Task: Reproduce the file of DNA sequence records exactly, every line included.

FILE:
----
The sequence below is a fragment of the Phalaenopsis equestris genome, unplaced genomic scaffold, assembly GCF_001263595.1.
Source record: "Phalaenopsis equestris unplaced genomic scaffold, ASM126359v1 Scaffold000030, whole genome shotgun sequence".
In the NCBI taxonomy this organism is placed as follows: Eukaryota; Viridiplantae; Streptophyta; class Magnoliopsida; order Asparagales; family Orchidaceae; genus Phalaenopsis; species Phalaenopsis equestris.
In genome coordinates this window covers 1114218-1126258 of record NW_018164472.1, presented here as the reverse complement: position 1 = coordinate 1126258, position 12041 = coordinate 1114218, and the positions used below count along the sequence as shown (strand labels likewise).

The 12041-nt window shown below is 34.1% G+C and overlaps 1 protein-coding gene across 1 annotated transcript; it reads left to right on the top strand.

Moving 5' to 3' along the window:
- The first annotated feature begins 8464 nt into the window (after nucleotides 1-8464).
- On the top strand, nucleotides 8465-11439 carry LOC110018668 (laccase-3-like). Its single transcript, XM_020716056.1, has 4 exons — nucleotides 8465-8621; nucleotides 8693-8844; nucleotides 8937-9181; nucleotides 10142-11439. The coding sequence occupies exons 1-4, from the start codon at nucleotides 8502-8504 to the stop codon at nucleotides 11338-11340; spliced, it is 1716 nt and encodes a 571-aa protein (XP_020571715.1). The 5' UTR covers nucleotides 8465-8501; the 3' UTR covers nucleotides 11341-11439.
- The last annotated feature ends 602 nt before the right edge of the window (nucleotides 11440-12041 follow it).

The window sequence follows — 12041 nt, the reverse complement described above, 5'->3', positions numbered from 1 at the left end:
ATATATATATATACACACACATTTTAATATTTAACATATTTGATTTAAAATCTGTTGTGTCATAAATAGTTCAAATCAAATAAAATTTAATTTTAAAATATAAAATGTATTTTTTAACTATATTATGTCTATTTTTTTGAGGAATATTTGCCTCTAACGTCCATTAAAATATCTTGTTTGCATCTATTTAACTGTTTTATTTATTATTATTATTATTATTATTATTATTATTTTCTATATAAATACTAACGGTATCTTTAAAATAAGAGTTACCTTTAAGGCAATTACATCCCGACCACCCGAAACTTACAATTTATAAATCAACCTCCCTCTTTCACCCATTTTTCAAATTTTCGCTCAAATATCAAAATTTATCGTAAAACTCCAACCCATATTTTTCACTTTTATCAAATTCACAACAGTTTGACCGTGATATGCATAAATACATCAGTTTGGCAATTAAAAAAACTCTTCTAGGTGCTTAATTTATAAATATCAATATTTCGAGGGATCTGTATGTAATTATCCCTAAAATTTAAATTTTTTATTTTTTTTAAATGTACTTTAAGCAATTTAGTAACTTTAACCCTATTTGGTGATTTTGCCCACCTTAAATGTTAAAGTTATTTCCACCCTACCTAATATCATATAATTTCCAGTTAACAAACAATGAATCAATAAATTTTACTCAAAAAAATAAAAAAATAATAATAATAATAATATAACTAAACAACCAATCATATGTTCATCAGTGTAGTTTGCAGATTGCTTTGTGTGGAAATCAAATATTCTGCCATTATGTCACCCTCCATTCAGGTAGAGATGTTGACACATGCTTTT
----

The sequence below is a fragment of the Phalaenopsis equestris genome, unplaced genomic scaffold, assembly GCF_001263595.1.
Source record: "Phalaenopsis equestris unplaced genomic scaffold, ASM126359v1 Scaffold000030, whole genome shotgun sequence".
In the NCBI taxonomy this organism is placed as follows: Eukaryota; Viridiplantae; Streptophyta; class Magnoliopsida; order Asparagales; family Orchidaceae; genus Phalaenopsis; species Phalaenopsis equestris.
In genome coordinates this window covers 1114218-1126258 of record NW_018164472.1, presented here as the reverse complement: position 1 = coordinate 1126258, position 12041 = coordinate 1114218, and the positions used below count along the sequence as shown (strand labels likewise).

The 12041-nt window shown below is 34.1% G+C and overlaps 1 protein-coding gene across 1 annotated transcript; it reads left to right on the top strand.

Moving 5' to 3' along the window:
- The first annotated feature begins 8464 nt into the window (after nucleotides 1-8464).
- On the top strand, nucleotides 8465-11439 carry LOC110018668 (laccase-3-like). Its single transcript, XM_020716056.1, has 4 exons — nucleotides 8465-8621; nucleotides 8693-8844; nucleotides 8937-9181; nucleotides 10142-11439. The coding sequence occupies exons 1-4, from the start codon at nucleotides 8502-8504 to the stop codon at nucleotides 11338-11340; spliced, it is 1716 nt and encodes a 571-aa protein (XP_020571715.1). The 5' UTR covers nucleotides 8465-8501; the 3' UTR covers nucleotides 11341-11439.
- The last annotated feature ends 602 nt before the right edge of the window (nucleotides 11440-12041 follow it).

The window sequence follows — 12041 nt, the reverse complement described above, 5'->3', positions numbered from 1 at the left end:
ATATATATATATACACACACATTTTAATATTTAACATATTTGATTTAAAATCTGTTGTGTCATAAATAGTTCAAATCAAATAAAATTTAATTTTAAAATATAAAATGTATTTTTTAACTATATTATGTCTATTTTTTTGAGGAATATTTGCCTCTAACGTCCATTAAAATATCTTGTTTGCATCTATTTAACTGTTTTATTTATTATTATTATTATTATTATTATTATTATTTTCTATATAAATACTAACGGTATCTTTAAAATAAGAGTTACCTTTAAGGCAATTACATCCCGACCACCCGAAACTTACAATTTATAAATCAACCTCCCTCTTTCACCCATTTTTCAAATTTTCGCTCAAATATCAAAATTTATCGTAAAACTCCAACCCATATTTTTCACTTTTATCAAATTCACAACAGTTTGACCGTGATATGCATAAATACATCAGTTTGGCAATTAAAAAAACTCTTCTAGGTGCTTAATTTATAAATATCAATATTTCGAGGGATCTGTATGTAATTATCCCTAAAATTTAAATTTTTTATTTTTTTTAAATGTACTTTAAGCAATTTAGTAACTTTAACCCTATTTGGTGATTTTGCCCACCTTAAATGTTAAAGTTATTTCCACCCTACCTAATATCATATAATTTCCAGTTAACAAACAATGAATCAATAAATTTTACTCAAAAAAATAAAAAAATAATAATAATAATAATATAACTAAACAACCAATCATATGTTCATCAGTGTAGTTTGCAGATTGCTTTGTGTGGAAATCAAATATTCTGCCATTATGTCACCCTCCATTCAGGTAGAGATGTTGACACATGCTTTT